Aside from saving for retirement, saving for your child’s college is probably one of the most expensive things you will do if you have kids.
With 5 kids ourselves, saving for their college is one of my personal priorities. College is an expense – and given the fact that 43 million Americans have a collective 1.3 trillion dollars in student loans, there is no doubt that there is room for improvement.
Tuition for some colleges can topple $40,000 per year – potentially even more if you are looking at out of state tuition (California resident attending Arizona State University). If that student stays on that path, without deviating, a 4 year degree will run them at least $160K. In some cases, that cost doesn’t even include room and board – making the cost even more staggering.
Will your children to to college?
As parents, we don’t always know – but it’s definitely worth the effort to plan ahead. Considering most children don’t have a plan for college and rely on financial aid (also known as student loans), I have always taken the direction of starting them off in a way that helps them stay out of debt, not get into debt.
It’s easier to save now than pay later ~ and a few sacrifices early on can make an incredible difference in the future of your child – no matter where they may choose to go after high school. College isn’t getting any cheaper, and the sooner you can start saving the more you can make a dent in your child’s tuition costs.
Here are 3 reasons you may want to consider saving for your child’s college early even before they are born.
You have limited time
When it comes to retirement, you have 40 or more years to save – unless of course you wait until your 30’s or 40’s to get started. If you start saving for retirement at the age of 18, then even better… that time is definitely on your side.
When you start saving for your child’s college fund, you traditionally start out aggressive and move into something more conservative as you reach their 18th birthday. Conservative options will traditionally lead to lower returns – but if you start early before your kids are born, you have a few extra years to put money away. If you start a fund before they are born, you can capitalize on the extra year or two, or even three that you are saving.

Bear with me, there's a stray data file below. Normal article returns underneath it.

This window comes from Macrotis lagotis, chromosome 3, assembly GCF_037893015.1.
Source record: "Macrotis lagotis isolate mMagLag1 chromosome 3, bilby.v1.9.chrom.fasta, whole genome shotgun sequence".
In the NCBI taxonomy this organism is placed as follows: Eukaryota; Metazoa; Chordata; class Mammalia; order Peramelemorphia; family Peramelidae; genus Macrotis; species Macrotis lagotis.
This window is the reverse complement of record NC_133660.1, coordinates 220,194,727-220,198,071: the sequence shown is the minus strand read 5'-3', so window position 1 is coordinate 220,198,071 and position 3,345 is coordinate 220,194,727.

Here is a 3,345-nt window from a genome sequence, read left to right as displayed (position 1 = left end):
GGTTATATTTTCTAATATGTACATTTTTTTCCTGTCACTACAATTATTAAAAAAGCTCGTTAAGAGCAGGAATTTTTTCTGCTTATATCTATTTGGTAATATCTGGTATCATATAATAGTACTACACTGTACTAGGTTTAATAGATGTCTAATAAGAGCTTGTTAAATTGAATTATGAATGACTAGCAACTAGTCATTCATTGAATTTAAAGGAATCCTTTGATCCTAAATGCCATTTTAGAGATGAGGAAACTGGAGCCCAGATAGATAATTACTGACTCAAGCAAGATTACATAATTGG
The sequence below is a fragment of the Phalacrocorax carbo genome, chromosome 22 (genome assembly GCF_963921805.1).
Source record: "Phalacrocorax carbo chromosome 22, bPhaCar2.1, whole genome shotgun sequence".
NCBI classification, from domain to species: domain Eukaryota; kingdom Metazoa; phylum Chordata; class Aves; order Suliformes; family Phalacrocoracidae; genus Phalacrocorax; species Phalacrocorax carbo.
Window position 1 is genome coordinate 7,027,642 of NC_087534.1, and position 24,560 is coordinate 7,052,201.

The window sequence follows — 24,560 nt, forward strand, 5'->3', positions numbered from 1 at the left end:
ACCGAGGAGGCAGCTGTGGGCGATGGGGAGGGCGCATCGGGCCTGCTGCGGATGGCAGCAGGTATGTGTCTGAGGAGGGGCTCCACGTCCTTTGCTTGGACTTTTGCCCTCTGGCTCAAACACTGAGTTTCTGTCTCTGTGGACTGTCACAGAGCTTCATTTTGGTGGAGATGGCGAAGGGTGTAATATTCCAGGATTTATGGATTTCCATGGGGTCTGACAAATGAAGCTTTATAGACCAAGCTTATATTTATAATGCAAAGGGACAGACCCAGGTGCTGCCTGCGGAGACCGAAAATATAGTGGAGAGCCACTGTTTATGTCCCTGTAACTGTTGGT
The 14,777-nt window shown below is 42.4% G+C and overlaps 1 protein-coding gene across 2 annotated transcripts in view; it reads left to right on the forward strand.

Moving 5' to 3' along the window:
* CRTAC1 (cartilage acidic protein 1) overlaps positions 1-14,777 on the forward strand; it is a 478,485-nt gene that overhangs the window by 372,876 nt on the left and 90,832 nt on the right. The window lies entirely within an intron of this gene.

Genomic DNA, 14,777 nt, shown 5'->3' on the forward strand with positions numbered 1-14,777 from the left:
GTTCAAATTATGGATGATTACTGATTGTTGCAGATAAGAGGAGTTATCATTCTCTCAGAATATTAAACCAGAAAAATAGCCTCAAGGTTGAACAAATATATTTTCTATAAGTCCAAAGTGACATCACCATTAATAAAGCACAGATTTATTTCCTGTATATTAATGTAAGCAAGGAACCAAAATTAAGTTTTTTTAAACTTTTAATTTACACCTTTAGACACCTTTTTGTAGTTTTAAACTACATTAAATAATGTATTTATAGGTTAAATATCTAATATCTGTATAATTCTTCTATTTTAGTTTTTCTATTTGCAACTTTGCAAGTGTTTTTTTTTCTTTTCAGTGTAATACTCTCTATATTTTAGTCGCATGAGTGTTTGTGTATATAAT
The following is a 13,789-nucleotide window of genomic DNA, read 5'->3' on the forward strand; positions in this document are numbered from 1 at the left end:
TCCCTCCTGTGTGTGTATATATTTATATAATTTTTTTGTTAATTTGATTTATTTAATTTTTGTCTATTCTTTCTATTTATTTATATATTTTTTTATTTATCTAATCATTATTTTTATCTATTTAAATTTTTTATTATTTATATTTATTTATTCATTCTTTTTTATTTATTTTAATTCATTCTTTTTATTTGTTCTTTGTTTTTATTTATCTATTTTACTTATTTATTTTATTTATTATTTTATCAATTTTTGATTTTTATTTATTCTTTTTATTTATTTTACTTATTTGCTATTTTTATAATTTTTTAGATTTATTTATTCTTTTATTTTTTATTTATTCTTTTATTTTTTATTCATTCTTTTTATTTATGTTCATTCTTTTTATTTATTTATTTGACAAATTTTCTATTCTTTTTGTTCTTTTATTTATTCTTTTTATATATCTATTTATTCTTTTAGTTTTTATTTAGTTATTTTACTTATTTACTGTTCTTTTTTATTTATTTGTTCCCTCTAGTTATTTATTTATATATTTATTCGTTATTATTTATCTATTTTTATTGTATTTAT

Extra time will earn you quite a bit more in those higher yield investments.
Take advantage of gifts
By starting their college fund early, you can take advantage of other people’s generosity in the form of new baby gifts, and early birthdays. Instead of asking your family and friends to buy from your registry, buy the basic items for baby on your own and ask friends and family to contribute to your child’s account.
Your first instinct might be to start a savings account or a CD for your child, but the best route is to open a 529 plan because of the tax advantage – it’ll allow you to grow your money tax free provided it’s used for college.
If you are unsure if a 529 plan is the right avenue for your child (ie. they may not attend college, etc.), you can be reassured that the plan is easily transferrable. Even better, start saving before your child is born by opening the 529 plan in your own name, and then easily placing your child as the beneficiary after they are born.
The expense is always going to be there
By starting a savings plan early, you can help reduce that burden of high debt that they might have from paying for their education. And while not everyone may agree that it’s the parents responsibility, here are some things to keep in mind:
- It’s better to help them start off on the right foot with some advance planning than to see them struggle with debt and loans at a relatively early age.
- It’s cheaper to save now than to loan money later
Early sacrifice and diligence in starting a fund for them even before they are born will give you a start on the right foot – if they decide to attend college, they’ll have a fund in place that won’t require them to start their adulthood by contributing to the already staggering student loan statistics.
And if not, then the funds can easily be used for someone else… not entertaining a college fund (for any reason) is a risk – especially considering the costs of college, and the sheer fact that loans are so readily available.
Sometimes putting away can be daunting – many don’t know where to start, they may assume they can’t afford to put away, or they just need that gentle push to get started.
A 529 plan works similarly to a Roth IRA – you make your contributions with after tax dollars and earnings grow tax free. You will not be taxed at withdrawal as long as the money is spent towards qualified education expenses.
There are two types of 529 plans ~ some 529 plans can buy tuition units (priced on the average of cost at public colleges in their state) and then use those later when the student attends school — in that state (Prepaid Tuition Plans). There is also a 529 College Savings Plan that operates similar to an investment account… that offers investment portfolios that will increase or decrease and are based on the market. That is the type we are referencing in this post today.
Related post: 9 Common Myths about 529 Plans
Both plans allow your contributions to grow federal income tax free – provided the funds are used for qualified higher education expenses. For the investment plan, that covers tuition, fees, room, board, books and even a computer –– IF the school requires the kids to have one.
Your best course of action is to talk to an investment professional to get started so he or she can point you in the right direction to making the best investment possible when it comes to planning for your child(ren) and their future.
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